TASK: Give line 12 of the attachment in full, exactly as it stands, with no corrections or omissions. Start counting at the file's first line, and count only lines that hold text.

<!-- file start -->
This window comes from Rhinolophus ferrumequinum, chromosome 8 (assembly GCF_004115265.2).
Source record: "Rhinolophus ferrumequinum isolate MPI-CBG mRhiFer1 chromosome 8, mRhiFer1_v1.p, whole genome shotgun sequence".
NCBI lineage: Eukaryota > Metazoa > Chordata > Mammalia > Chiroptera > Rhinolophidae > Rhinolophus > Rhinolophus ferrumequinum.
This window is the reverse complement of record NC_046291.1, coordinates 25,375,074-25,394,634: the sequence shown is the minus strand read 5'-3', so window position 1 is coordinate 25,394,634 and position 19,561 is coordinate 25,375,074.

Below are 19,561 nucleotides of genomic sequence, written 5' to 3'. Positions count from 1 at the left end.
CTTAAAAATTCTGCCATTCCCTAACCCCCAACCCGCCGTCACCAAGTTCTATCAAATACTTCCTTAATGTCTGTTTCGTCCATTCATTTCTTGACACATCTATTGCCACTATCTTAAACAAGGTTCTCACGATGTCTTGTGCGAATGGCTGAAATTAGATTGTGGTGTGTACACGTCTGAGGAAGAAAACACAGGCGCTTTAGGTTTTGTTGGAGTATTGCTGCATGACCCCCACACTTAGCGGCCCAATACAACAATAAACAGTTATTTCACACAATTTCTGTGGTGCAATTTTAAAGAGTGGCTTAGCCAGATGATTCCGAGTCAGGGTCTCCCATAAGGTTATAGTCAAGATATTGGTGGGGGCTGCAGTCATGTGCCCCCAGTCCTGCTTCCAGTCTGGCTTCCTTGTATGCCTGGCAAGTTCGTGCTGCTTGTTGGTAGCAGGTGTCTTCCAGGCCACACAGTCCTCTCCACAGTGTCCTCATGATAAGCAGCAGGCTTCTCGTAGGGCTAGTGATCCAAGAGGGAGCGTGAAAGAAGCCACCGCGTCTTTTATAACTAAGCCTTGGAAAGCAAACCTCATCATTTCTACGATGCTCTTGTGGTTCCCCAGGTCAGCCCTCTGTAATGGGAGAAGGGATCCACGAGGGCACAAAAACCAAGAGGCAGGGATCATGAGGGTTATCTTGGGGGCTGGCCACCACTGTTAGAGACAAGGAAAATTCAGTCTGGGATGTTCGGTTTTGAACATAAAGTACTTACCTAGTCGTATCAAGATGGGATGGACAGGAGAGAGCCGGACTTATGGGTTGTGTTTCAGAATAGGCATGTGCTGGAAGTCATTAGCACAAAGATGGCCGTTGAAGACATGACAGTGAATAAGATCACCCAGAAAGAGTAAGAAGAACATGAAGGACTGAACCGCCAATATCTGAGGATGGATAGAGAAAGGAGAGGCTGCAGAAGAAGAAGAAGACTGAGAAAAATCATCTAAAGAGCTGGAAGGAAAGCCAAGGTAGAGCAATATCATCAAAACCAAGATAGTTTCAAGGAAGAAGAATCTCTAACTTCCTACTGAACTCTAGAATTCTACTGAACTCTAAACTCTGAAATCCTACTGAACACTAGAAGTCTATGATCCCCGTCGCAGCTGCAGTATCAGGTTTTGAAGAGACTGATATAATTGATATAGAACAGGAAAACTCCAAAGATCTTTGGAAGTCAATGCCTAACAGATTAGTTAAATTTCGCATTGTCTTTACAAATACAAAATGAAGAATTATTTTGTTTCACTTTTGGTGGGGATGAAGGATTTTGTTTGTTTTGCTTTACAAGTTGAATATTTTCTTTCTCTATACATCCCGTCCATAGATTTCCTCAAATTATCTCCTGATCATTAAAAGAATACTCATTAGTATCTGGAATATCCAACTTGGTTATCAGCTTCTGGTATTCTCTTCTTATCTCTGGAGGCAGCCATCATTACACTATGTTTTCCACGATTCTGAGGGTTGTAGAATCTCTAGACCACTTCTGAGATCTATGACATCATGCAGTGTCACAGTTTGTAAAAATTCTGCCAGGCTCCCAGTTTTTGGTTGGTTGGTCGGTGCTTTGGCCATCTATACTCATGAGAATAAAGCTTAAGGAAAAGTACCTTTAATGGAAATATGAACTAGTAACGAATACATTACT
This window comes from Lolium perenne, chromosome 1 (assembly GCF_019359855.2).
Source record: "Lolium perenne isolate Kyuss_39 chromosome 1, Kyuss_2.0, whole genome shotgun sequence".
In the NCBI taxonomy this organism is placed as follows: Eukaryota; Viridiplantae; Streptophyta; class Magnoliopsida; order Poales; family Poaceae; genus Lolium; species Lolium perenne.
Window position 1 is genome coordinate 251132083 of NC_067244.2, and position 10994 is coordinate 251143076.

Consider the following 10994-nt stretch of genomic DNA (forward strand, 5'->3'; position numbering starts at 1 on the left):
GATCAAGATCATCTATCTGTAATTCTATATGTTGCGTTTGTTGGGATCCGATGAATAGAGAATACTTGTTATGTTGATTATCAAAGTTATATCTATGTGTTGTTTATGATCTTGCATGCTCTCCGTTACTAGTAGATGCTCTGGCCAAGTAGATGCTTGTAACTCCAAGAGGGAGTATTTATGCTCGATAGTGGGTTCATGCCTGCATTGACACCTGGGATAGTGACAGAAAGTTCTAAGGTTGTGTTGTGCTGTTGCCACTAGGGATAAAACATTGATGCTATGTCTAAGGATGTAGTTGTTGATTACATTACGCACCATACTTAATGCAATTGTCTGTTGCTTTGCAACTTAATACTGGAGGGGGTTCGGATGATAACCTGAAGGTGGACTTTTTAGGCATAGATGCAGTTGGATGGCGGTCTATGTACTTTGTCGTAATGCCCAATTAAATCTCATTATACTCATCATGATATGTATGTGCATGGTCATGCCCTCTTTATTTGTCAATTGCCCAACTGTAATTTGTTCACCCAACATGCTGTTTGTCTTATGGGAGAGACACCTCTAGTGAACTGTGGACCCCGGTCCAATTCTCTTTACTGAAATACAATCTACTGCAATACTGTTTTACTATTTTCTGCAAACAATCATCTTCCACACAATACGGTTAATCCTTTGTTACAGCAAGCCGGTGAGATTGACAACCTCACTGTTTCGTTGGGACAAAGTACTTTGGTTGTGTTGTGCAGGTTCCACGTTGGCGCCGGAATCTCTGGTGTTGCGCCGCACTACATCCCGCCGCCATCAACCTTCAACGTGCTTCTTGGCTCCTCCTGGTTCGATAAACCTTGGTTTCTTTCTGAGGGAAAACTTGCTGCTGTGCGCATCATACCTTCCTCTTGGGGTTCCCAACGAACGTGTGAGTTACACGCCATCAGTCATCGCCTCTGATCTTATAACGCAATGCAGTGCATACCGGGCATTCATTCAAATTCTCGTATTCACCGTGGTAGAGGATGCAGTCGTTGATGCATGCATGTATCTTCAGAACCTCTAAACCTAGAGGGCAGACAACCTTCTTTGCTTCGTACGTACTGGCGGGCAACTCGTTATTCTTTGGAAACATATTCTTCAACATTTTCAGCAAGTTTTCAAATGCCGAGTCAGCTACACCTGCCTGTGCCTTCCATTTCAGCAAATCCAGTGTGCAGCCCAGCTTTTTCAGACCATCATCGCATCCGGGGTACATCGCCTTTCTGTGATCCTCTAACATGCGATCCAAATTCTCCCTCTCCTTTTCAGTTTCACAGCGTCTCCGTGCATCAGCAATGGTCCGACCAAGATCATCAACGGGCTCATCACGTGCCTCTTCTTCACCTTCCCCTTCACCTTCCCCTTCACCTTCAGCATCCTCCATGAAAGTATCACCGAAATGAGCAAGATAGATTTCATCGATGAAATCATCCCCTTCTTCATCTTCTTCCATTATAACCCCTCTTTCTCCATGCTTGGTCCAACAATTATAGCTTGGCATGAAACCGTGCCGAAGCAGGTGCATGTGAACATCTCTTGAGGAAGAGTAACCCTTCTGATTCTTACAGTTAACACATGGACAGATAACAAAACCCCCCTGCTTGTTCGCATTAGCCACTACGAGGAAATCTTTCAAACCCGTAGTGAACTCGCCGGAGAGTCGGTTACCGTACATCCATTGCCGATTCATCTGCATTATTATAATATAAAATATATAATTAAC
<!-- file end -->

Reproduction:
GATCAAGATCATCTATCTGTAATTCTATATGTTGCGTTTGTTGGGATCCGATGAATAGAGAATACTTGTTATGTTGATTATCAAAGTTATATCTATGTGTTGTTTATGATCTTGCATGCTCTCCGTTACTAGTAGATGCTCTGGCCAAGTAGATGCTTGTAACTCCAAGAGGGAGTATTTATGCTCGATAGTGGGTTCATGCCTGCATTGACACCTGGGATAGTGACAGAAAGTTCTAAGGTTGTGTTGTGCTGTTGCCACTAGGGATAAAACATTGATGCTATGTCTAAGGATGTAGTTGTTGATTACATTACGCACCATACTTAATGCAATTGTCTGTTGCTTTGCAACTTAATACTGGAGGGGGTTCGGATGATAACCTGAAGGTGGACTTTTTAGGCATAGATGCAGTTGGATGGCGGTCTATGTACTTTGTCGTAATGCCCAATTAAATCTCATTATACTCATCATGATATGTATGTGCATGGTCATGCCCTCTTTATTTGTCAATTGCCCAACTGTAATTTGTTCACCCAACATGCTGTTTGTCTTATGGGAGAGACACCTCTAGTGAACTGTGGACCCCGGTCCAATTCTCTTTACTGAAATACAATCTACTGCAATACTGTTTTACTATTTTCTGCAAACAATCATCTTCCACACAATACGGTTAATCCTTTGTTACAGCAAGCCGGTGAGATTGACAACCTCACTGTTTCGTTGGGACAAAGTACTTTGGTTGTGTTGTGCAGGTTCCACGTTGGCGCCGGAATCTCTGGTGTTGCGCCGCACTACATCCCGCCGCCATCAACCTTCAACGTGCTTCTTGGCTCCTCCTGGTTCGATAAACCTTGGTTTCTTTCTGAGGGAAAACTTGCTGCTGTGCGCATCATACCTTCCTCTTGGGGTTCCCAACGAACGTGTGAGTTACACGCCATCAGTCATCGCCTCTGATCTTATAACGCAATGCAGTGCATACCGGGCATTCATTCAAATTCTCGTATTCACCGTGGTAGAGGATGCAGTCGTTGATGCATGCATGTATCTTCAGAACCTCTAAACCTAGAGGGCAGACAACCTTCTTTGCTTCGTACGTACTGGCGGGCAACTCGTTATTCTTTGGAAACATATTCTTCAACATTTTCAGCAAGTTTTCAAATGCCGAGTCAGCTACACCTGCCTGTGCCTTCCATTTCAGCAAATCCAGTGTGCAGCCCAGCTTTTTCAGACCATCATCGCATCCGGGGTACATCGCCTTTCTGTGATCCTCTAACATGCGATCCAAATTCTCCCTCTCCTTTTCAGTTTCACAGCGTCTCCGTGCATCAGCAATGGTCCGACCAAGATCATCAACGGGCTCATCACGTGCCTCTTCTTCACCTTCCCCTTCACCTTCCCCTTCACCTTCAGCATCCTCCATGAAAGTATCACCGAAATGAGCAAGATAGATTTCATCGATGAAATCATCCCCTTCTTCATCTTCTTCCATTATAACCCCTCTTTCTCCATGCTTGGTCCAACAATTATAGCTTGGCATGAAACCGTGCCGAAGCAGGTGCATGTGAACATCTCTTGAGGAAGAGTAACCCTTCTGATTCTTACAGTTAACACATGGACAGATAACAAAACCCCCCTGCTTGTTCGCATTAGCCACTACGAGGAAATCTTTCAAACCCGTAGTGAACTCGCCGGAGAGTCGGTTACCGTACATCCATTGCCGATTCATCTGCATTATTATAATATAAAATATATAATTAAC